What is the ITB and what causes ITB pain?
The ITB, or iliotibial band, is a thick piece of connective tissue on the outside of the leg, extending from the outside of the pelvis, over the hip and knee, inserting just below the knee. “It helps stabilise the knee and hip during running,” says physio Mark Richardson from Perfect Balance Clinic.
“Pain usually presents at the side of the knee, coming on about five minutes into a run and worsening as you go. It may disappear when you stop. Pain in this area is often associated with the ITB, but generally the cause is related to other issues. Usually it’s due to tight muscles around the hips, including the glutes (buttocks) and quadriceps (front thighs). Or, if you’re lacking stability around the pelvis and core, this can cause a greater force to be exerted onto the ITB, resulting in pain and the perception of it being ‘tight’. Generally, the ITB doesn’t get tight and stretching your ITB is practically impossible.”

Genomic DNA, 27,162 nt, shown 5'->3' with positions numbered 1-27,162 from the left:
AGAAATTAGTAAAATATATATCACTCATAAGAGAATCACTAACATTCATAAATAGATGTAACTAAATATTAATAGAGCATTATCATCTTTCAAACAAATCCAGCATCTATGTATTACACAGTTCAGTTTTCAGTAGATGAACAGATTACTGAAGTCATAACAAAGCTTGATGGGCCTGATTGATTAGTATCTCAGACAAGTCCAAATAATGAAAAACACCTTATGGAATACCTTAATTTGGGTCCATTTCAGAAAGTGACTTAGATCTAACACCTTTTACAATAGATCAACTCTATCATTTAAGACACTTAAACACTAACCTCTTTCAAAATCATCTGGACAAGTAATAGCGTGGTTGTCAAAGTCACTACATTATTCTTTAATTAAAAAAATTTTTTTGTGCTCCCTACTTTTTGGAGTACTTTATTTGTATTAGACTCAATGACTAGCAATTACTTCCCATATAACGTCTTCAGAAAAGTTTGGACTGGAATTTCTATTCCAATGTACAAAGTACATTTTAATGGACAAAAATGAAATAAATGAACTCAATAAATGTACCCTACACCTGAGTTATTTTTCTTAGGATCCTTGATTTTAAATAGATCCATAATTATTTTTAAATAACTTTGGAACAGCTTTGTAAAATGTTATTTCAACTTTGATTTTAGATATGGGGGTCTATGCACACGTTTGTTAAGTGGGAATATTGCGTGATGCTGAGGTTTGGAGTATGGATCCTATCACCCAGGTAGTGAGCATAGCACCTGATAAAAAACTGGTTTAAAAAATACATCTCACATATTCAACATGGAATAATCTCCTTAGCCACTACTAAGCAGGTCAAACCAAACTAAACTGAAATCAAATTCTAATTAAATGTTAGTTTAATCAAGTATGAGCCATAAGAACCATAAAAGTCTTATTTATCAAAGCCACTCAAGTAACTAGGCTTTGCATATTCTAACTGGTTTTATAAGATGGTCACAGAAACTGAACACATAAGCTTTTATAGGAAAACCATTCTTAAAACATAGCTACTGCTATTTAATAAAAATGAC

How do I treat it?
Improving stability around the pelvis may help to alleviate the problem. “A physio can analyse your gait to see if the pelvis is dropping upon foot strike,” says Richardson. “You want to build up strength around the hip stabilising muscles and the core. This helps the pelvis maintain balance when you are running and loading through the lower limb, reducing the compression on the ITB.” Richardson recommends hip and glute exercises (try these exercises), alongside side planks to improve strength.
The gradient you run on can also cause pain. “Running downhill increases the stress around the ITB, because of the knee flexion angle at foot-strike,” says Richardson. “The average knee flexion angle is around 21 degrees on foot-strike running downhill. Anything below 30 degrees flexion may cause pain around the outside of the knee. Running on flat surfaces and running at a greater speed seems to be more comfortable because knee flexion is beyond 30 degrees.